Rumpelstilzchen-Boogie is a German cover version of Lou Monte´s Someone Else Is Taking You Home. The German lyrics, written by Klaus Doll and Nicolaus Hix, are completely unrelated to the original and were probably made to fit the kiddie rock´n´roll concept.
The Berlin ultra-budget flexi-label Rondo took over both sides from the Austrian Harmona 3-D label. Changing the pseudonym from Bluejean-Jenny to Susanne, the sides were also released in Austria by Schallplattengilde Gutenberg. Discogs and various German collector-sites accredit both releases to Susanne Adorjan, most likely because she was the only Susanne in the roster of both labels.
Bluejean Cinderella was originally recorded by the The Peewees (a group of kids!) for Josie Records. German lyrics were written by Horst de Gray and Tambour, who also wrote similar teenage material in 1958 for Austrian Rocker Robert Benett (“Das freu´t mich so” (Jive after Five – Carl Perkins), “Insgeheim” (Secretly -Jimmie Rogers) and “Total Verrückt” (All Shook Up – Elvis).
Rescued a bunch of “Discocarte”- postcard records on the Marolles flea market last Sunday, shortly before I saw the rest of the box getting destroyed in the rain. Kinda sad, kinda not. Most people who´ve never seen a postcard record, seem to like the idea. Like an E-mail with a picture and an MP3 attached. Only much cooler!
Until they hear the music …
The small scanner is not in the picture, but you can see me digitizing postcard records at our house in Brussels with my portable record player:
On another visit to a local record shop yesterday, I found this Jungle Records 45 with great simple graphics and two different custom-made Jungle characters. How fitting, for my trip to Brussels with Jungle World!
And it´s another record by Jack Say ,the guy behind “Alex Trémiste et ses Meneurs”. His name is found on many Belgian budget releases. The note: “Vente reservee aux membres de la federation nationale de disquaires Belgique” – hints to a record club. No date of release given. No Jungle records label listed on discogs. This record is Jungle 1001.
Both songs were originally recorded by Dalida in 1959, so I presume this came out the same year. Two easy-listening orchestra songs that seem straight out of a Belgian 1950s movie…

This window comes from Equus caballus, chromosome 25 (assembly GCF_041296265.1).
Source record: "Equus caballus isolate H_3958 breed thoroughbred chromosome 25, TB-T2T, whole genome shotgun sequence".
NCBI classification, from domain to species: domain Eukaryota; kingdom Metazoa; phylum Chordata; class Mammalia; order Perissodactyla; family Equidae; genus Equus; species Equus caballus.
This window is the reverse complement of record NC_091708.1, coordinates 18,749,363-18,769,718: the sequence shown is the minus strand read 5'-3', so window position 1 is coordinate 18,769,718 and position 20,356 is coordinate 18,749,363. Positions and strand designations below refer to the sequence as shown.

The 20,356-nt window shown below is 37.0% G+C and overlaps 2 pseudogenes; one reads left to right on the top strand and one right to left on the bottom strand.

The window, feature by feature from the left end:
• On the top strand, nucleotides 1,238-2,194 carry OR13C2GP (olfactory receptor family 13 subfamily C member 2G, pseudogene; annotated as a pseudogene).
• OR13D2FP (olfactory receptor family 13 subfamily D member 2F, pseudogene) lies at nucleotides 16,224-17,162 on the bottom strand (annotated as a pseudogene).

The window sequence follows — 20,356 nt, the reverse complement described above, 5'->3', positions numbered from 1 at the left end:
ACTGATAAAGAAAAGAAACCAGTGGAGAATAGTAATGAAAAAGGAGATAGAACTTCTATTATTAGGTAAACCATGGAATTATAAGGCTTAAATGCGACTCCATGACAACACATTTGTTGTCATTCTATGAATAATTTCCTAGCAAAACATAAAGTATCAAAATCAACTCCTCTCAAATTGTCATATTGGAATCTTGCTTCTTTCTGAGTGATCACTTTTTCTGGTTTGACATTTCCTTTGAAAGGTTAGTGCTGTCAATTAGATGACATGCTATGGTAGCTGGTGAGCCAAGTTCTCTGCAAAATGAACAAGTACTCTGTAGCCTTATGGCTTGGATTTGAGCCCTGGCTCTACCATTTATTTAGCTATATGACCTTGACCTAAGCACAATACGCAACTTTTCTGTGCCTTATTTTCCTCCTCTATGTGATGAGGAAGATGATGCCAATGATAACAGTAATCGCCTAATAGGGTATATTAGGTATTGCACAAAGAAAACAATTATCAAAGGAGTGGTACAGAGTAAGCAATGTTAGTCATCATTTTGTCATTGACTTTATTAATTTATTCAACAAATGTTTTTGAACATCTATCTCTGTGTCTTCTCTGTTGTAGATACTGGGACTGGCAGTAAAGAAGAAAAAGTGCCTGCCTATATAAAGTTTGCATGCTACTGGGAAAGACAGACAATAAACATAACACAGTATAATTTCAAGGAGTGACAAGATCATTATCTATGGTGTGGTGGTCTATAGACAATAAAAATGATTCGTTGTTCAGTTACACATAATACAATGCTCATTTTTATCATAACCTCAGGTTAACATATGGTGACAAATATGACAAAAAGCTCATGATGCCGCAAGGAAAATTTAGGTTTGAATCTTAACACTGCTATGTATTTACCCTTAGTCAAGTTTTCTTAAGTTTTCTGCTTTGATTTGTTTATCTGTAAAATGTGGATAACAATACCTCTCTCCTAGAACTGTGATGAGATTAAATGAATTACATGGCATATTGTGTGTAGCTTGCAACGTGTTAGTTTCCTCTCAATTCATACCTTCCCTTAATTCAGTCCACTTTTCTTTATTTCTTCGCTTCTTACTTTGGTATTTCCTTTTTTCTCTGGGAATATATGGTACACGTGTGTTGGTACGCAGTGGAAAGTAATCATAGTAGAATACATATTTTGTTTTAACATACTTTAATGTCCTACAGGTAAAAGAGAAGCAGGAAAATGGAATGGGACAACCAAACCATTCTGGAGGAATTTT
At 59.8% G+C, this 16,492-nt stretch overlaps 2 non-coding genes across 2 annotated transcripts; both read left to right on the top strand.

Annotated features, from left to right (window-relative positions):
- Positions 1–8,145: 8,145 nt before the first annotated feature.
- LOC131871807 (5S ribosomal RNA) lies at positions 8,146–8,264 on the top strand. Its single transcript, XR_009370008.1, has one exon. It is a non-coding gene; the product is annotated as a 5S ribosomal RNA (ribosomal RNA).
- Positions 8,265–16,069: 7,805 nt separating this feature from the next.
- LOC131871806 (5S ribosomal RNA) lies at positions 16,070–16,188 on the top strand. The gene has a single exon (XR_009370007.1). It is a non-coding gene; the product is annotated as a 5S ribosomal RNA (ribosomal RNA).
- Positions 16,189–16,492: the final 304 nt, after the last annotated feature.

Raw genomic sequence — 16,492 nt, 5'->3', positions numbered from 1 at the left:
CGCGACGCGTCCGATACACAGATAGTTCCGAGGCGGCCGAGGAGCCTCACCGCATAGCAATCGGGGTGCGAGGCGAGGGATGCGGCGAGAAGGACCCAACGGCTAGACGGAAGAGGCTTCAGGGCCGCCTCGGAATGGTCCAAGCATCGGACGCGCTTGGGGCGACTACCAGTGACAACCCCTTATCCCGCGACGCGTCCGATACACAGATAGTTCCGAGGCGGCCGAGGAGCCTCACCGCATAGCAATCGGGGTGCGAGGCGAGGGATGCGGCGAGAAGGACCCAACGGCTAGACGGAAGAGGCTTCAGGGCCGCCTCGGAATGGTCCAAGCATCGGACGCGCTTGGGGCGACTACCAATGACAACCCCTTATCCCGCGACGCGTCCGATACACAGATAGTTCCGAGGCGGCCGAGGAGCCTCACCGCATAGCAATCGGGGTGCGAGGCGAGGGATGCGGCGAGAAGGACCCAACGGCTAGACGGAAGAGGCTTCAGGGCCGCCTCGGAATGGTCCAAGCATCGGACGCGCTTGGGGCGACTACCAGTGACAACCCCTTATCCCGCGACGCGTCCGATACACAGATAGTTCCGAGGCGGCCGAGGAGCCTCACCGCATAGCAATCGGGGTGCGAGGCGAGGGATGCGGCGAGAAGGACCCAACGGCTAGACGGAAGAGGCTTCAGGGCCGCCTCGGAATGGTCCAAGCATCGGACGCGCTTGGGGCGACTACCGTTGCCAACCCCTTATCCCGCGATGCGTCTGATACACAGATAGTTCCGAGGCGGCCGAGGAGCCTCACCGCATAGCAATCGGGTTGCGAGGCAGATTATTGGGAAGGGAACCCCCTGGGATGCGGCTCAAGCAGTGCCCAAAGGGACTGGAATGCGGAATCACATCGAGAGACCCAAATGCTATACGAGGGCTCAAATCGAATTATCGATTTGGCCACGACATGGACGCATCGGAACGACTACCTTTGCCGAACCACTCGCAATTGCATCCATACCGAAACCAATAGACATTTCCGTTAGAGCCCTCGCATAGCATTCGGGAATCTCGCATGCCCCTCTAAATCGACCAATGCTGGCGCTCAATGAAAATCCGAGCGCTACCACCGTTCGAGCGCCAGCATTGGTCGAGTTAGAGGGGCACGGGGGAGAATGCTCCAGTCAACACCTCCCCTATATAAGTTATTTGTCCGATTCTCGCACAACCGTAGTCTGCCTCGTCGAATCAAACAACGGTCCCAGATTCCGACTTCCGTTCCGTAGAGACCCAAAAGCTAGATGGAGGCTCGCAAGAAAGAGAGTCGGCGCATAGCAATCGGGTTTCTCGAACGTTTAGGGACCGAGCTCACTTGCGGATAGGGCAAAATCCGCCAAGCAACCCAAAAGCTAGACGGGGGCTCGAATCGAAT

ORCHESTRE JACK SAY, Ne Joue Pas
ORCHESTRE JACK SAY, C’est Ça L’Amore
In May, I bought this flexi disc at a flea market in Istanbul. It wasn´t really cheap but I didn´t mind. I was on vacation and wasn´t going to pass on a 10″ flexi disc that runs on 78RPM. When I saw it, I immediately though: “blog!” But I didn´t listen to it until I got home. Then I did a little online research.
The record has Cold War written all over it. At the time of its release, Turkey was a buffer zone against the Soviet empire. Tens of thousands of these propaganda flexis – recorded and pressed in the Unites States by Voice Of America – were given away for free. From the feeling and graphics of the flexi, I´d guess in the midlle of the 1950s. It takes us back to the Turkey of films like From Russia With Love (1963) and Topkapi (1964), a country in-between modernism and tradition. Only, this record is not dramatized fiction, but real.
Celal İnce, born in 1921, was the king of Turkish tango in the 40s and 50s. In the in the late 50s he immigrated to the US and has lived in Chicago ever since. İnce was in the wine business for forty years and now, aged 95, is still working as an executive wine consultant. Recently Celal İnce´s Sana Nerden Gönül Verdim was featured on „Istanbul Tango 1927-1953“, the fourth volume of the German CD compilation series Old World Tangos. The series is illustrated by none other than Berlin underground cartoonist and fine art painter Guido Sieber.
In the anthemic marching song Dostluk Şarkısı, Celal İnce praises the friendship of Turkey and the United States: “We were blood brothers in Korea/Our determination is to live free , to ensure peace in the world”. It might be full of pathos and propaganda, but I can think of worse causes. The Voice Of America probably did more damage to dictatorships by broadcasting Jazz music to Eastern Europe, than all the missiles they planted near the borders.
Whatever, it´s still only a pop song…